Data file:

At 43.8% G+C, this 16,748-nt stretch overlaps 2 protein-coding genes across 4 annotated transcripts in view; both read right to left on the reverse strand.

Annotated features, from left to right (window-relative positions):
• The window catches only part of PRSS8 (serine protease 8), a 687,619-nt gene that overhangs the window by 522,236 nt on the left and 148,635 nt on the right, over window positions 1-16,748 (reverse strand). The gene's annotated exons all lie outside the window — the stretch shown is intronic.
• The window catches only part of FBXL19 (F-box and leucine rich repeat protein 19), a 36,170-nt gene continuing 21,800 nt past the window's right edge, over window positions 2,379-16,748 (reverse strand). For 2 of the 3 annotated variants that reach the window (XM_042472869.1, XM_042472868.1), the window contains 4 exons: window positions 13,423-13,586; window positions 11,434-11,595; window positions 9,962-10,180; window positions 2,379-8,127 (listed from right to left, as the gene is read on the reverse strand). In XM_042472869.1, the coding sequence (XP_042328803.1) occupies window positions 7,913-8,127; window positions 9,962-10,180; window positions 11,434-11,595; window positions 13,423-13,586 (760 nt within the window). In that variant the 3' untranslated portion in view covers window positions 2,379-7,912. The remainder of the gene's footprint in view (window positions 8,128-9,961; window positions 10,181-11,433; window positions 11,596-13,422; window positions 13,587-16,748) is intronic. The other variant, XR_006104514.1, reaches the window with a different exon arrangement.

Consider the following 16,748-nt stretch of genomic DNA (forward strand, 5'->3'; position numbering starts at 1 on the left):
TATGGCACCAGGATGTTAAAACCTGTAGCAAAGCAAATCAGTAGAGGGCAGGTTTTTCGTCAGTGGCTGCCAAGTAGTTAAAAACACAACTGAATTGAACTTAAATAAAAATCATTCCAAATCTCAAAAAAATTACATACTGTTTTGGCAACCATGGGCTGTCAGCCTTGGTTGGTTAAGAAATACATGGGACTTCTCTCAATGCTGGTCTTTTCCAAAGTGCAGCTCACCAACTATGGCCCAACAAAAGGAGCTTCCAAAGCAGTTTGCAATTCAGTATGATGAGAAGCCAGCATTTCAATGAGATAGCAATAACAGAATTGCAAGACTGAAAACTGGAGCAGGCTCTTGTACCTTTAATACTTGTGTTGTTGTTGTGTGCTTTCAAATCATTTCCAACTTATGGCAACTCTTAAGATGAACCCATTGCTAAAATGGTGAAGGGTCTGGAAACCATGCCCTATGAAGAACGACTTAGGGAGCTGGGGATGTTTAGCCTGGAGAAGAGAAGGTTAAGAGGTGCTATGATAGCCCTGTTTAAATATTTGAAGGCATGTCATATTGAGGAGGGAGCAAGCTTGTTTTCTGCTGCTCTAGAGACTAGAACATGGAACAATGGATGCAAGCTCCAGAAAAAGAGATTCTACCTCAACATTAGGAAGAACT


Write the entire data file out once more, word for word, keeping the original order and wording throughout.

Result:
At 43.8% G+C, this 16,748-nt stretch overlaps 2 protein-coding genes across 4 annotated transcripts in view; both read right to left on the reverse strand.

Annotated features, from left to right (window-relative positions):
• The window catches only part of PRSS8 (serine protease 8), a 687,619-nt gene that overhangs the window by 522,236 nt on the left and 148,635 nt on the right, over window positions 1-16,748 (reverse strand). The gene's annotated exons all lie outside the window — the stretch shown is intronic.
• The window catches only part of FBXL19 (F-box and leucine rich repeat protein 19), a 36,170-nt gene continuing 21,800 nt past the window's right edge, over window positions 2,379-16,748 (reverse strand). For 2 of the 3 annotated variants that reach the window (XM_042472869.1, XM_042472868.1), the window contains 4 exons: window positions 13,423-13,586; window positions 11,434-11,595; window positions 9,962-10,180; window positions 2,379-8,127 (listed from right to left, as the gene is read on the reverse strand). In XM_042472869.1, the coding sequence (XP_042328803.1) occupies window positions 7,913-8,127; window positions 9,962-10,180; window positions 11,434-11,595; window positions 13,423-13,586 (760 nt within the window). In that variant the 3' untranslated portion in view covers window positions 2,379-7,912. The remainder of the gene's footprint in view (window positions 8,128-9,961; window positions 10,181-11,433; window positions 11,596-13,422; window positions 13,587-16,748) is intronic. The other variant, XR_006104514.1, reaches the window with a different exon arrangement.

Consider the following 16,748-nt stretch of genomic DNA (forward strand, 5'->3'; position numbering starts at 1 on the left):
TATGGCACCAGGATGTTAAAACCTGTAGCAAAGCAAATCAGTAGAGGGCAGGTTTTTCGTCAGTGGCTGCCAAGTAGTTAAAAACACAACTGAATTGAACTTAAATAAAAATCATTCCAAATCTCAAAAAAATTACATACTGTTTTGGCAACCATGGGCTGTCAGCCTTGGTTGGTTAAGAAATACATGGGACTTCTCTCAATGCTGGTCTTTTCCAAAGTGCAGCTCACCAACTATGGCCCAACAAAAGGAGCTTCCAAAGCAGTTTGCAATTCAGTATGATGAGAAGCCAGCATTTCAATGAGATAGCAATAACAGAATTGCAAGACTGAAAACTGGAGCAGGCTCTTGTACCTTTAATACTTGTGTTGTTGTTGTGTGCTTTCAAATCATTTCCAACTTATGGCAACTCTTAAGATGAACCCATTGCTAAAATGGTGAAGGGTCTGGAAACCATGCCCTATGAAGAACGACTTAGGGAGCTGGGGATGTTTAGCCTGGAGAAGAGAAGGTTAAGAGGTGCTATGATAGCCCTGTTTAAATATTTGAAGGCATGTCATATTGAGGAGGGAGCAAGCTTGTTTTCTGCTGCTCTAGAGACTAGAACATGGAACAATGGATGCAAGCTCCAGAAAAAGAGATTCTACCTCAACATTAGGAAGAACT